During the fourth quarter of last year, the Gigafactory added 832 employees and $459 million in capital investment.
That brought total employment to 3,249 and total capital investment to $3.7 billion. That's more than the $3.5 billion minimum capital investment benchmark officials set in 2014.
The capital spending plus another $402 million the company reported spending during the first half of this year means construction investment at the Gigafactory has surpassed $4 billion.
Tesla says that by surpassing a 20 gigawatt hour annualized run rate in July it became the largest battery factory in the world, "by a significant margin."
The 2018 spending also suggests employment at the Gigafactory has continued to increase significantly since the end of the reporting period for the latest state audit.
In addition to capital investment and full-time employees, the Gigafactory employed 1,332 construction workers in the fourth quarter, bringing total construction worker employment to 13,743.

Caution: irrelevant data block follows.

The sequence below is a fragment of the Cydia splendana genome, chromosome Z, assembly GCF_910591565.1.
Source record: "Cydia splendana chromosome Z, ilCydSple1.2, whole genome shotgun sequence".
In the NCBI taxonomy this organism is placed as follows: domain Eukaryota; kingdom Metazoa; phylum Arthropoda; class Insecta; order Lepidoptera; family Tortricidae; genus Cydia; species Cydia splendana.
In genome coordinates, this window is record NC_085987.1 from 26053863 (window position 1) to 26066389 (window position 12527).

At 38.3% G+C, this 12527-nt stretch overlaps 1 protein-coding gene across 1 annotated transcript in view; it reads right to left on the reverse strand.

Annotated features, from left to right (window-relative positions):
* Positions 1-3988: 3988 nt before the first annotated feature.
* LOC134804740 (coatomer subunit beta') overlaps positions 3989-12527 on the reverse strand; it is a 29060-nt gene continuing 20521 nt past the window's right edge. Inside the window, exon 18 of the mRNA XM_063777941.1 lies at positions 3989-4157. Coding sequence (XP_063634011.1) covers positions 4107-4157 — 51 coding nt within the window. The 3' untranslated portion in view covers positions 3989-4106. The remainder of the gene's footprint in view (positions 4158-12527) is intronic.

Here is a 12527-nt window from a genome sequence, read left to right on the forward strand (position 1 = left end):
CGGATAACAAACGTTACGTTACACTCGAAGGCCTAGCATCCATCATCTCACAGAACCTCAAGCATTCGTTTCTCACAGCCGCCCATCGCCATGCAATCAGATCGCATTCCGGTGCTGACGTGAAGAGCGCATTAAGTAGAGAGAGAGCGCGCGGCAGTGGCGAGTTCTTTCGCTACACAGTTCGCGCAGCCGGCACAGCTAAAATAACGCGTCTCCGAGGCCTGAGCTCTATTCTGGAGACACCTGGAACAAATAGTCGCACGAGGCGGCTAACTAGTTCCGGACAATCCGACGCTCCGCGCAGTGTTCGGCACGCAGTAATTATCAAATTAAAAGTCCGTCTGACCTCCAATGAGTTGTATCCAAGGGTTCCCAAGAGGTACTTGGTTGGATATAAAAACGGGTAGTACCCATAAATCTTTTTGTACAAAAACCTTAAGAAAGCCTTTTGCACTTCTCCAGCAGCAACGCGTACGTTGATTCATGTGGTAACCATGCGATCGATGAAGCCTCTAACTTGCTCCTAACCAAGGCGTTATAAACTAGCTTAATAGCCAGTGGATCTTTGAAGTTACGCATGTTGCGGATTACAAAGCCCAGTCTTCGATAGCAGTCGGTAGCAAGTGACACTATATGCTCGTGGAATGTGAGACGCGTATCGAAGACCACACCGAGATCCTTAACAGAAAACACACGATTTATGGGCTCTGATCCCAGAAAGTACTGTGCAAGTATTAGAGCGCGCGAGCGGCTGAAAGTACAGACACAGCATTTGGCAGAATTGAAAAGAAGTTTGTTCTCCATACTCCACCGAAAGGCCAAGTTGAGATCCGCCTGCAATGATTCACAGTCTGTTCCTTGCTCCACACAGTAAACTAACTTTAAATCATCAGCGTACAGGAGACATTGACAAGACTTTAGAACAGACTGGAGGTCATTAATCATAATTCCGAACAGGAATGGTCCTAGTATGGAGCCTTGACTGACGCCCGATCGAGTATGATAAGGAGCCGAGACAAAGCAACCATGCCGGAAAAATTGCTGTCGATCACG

The average hourly wage of full-time employees for the project is $34.97, higher than the $22 per hour officials set as a benchmark in 2014.
Paul Anderson, executive director for the Office of Economic Development, praised Tesla for hitting benchmarks and for its other investments in Nevada, such as a pledge to spend tens of millions of dollars for science and robotics programs in Nevada schools.
"Tesla is an outstanding partner for Nevada, from surpassing their performance benchmarks at the Gigafactory to their $37.5-million pledge in support of science and robotics programs at our schools, they've done everything they said they would do and more," Anderson said. "We're very proud to have Tesla as a member of the Nevada family."